Senator Menendez pleads not guilty to corruption charges

NEW YORK, Sept 27 (Reuters) – U.S. Senator Bob Menendez pleaded not guilty on Wednesday to charges of taking bribes from three New Jersey businessmen, amid growing calls for his resignation from fellow Democrats.

Federal prosecutors in Manhattan last week accused Menendez, 69, and his wife of receiving gold bars and hundreds of thousands of dollars in exchange for the senator. The senator used his influence to aid the Egyptian government and interfere with law enforcement investigations of businessmen.

Menendez entered the plea through his attorney, Seth Farber, at a hearing before U.S. Magistrate Judge Ona Wang in Manhattan.

Menendez may be released on a $100,000 personal recognizance bond, Wang said. A senator must surrender his personal passport but may retain his official passport and travel abroad on official business.

Dressed in a pin-striped suit, Menendez smiled and chatted with his attorneys after the hearing before being led out of the courtroom by U.S. Marshals. After leaving the courthouse, Menendez and his wife of 56 years, Nadine Menendez, walked past dozens of reporters and got into a black car without answering questions.

The senator’s wife and businessmen Jose Uribe, 56, and Fred Taibes, 66, also pleaded not guilty. Nadine Menendez was released on $250,000 bond, while Uribe and Daibes were released on $1 million and $2 million bonds, respectively.

A third businessman, Wale Hana, 40, pleaded not guilty Tuesday and was released on $5 million bond.

All the defendants are scheduled to make their first appearance Monday before U.S. District Judge Sidney Stein, who is overseeing the case.

Menendez, one of two senators representing New Jersey, stepped down as chairman of the Senate Foreign Relations Committee in accordance with his party’s rules. But on Monday he said he would stay in the Senate and fight the charges.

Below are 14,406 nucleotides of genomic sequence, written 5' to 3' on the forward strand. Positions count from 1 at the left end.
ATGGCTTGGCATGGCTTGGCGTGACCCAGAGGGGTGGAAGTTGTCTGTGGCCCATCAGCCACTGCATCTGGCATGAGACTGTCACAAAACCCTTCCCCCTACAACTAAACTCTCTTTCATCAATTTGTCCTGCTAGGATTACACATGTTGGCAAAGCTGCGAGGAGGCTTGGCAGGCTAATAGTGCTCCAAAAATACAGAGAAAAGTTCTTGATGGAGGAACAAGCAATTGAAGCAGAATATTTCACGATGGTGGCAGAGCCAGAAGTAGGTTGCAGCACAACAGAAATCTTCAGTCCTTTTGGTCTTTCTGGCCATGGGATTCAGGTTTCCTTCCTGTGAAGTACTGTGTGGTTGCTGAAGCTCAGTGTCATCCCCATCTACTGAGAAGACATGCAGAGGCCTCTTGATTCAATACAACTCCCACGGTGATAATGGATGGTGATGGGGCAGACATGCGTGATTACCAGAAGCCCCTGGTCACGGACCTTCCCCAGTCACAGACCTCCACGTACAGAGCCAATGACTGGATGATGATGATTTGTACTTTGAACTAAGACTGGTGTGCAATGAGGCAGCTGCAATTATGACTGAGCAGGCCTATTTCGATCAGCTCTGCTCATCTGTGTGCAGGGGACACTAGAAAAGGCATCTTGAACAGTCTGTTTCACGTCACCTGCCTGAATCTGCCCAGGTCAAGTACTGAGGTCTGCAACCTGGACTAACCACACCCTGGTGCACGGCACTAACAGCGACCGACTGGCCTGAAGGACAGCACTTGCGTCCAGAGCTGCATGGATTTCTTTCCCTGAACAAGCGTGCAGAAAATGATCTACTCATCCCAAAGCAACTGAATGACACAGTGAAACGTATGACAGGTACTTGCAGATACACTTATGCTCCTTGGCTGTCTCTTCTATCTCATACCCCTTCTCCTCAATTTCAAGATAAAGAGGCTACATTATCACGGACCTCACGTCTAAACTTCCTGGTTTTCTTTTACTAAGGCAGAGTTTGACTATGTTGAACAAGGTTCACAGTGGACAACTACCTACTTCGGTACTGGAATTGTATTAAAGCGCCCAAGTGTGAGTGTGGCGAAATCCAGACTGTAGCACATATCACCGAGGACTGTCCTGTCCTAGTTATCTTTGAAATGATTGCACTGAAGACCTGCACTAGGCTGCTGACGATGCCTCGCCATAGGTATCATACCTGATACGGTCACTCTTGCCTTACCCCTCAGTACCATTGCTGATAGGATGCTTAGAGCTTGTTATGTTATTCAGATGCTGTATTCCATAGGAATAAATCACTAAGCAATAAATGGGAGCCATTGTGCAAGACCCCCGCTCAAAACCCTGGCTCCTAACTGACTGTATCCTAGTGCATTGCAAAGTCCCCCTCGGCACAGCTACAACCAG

More than half of all Democratic U.S. senators — including Cory Booker, the junior senator from New Jersey — have called for the resignation of Menendez, a powerful voice on foreign policy who has at times bucked his own party, since the charges were released Friday. Senator Dick Durbin joined fellow Senate Democrats in urging Menendez to step down on Wednesday, saying on X, formerly known as Twitter, that he believed the lawmaker could no longer serve.

Senate Majority Leader Chuck Schumer said Menendez will address Senate Democrats on Thursday.

“For senators, there is a very, very high standard. When you read the indictment, Senator Menendez fell below that standard,” Schumer said.

Democrats control the 51-seat Senate, including three independents who usually vote with them, while Republicans hold 49. New Jersey Gov. Bill Murphy, a Democrat who would be appointed as an interim replacement if Menendez withdraws, has called for his resignation.

The indictment included pictures of gold bars and money investigators seized from Menendez’s home. Prosecutors say Hana arranged meetings between the senator and Egyptian officials – pressuring him to sign military aid – and in return put his wife on the payroll of a company he controlled.

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The hearing marks the third time Menendez has been investigated by federal prosecutors. He was never punished.

Reporting by Luke Cohen in New York; Additional reporting by Andrew Goudsward and Rami Ayyub in Washington; Editing by Scott Malone, Timothy Gardner and Jonathan Otis

Our Standards: Thomson Reuters Trust Principles.

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Reports on New York Federal Courts. Previously worked as a correspondent in Venezuela and Argentina.

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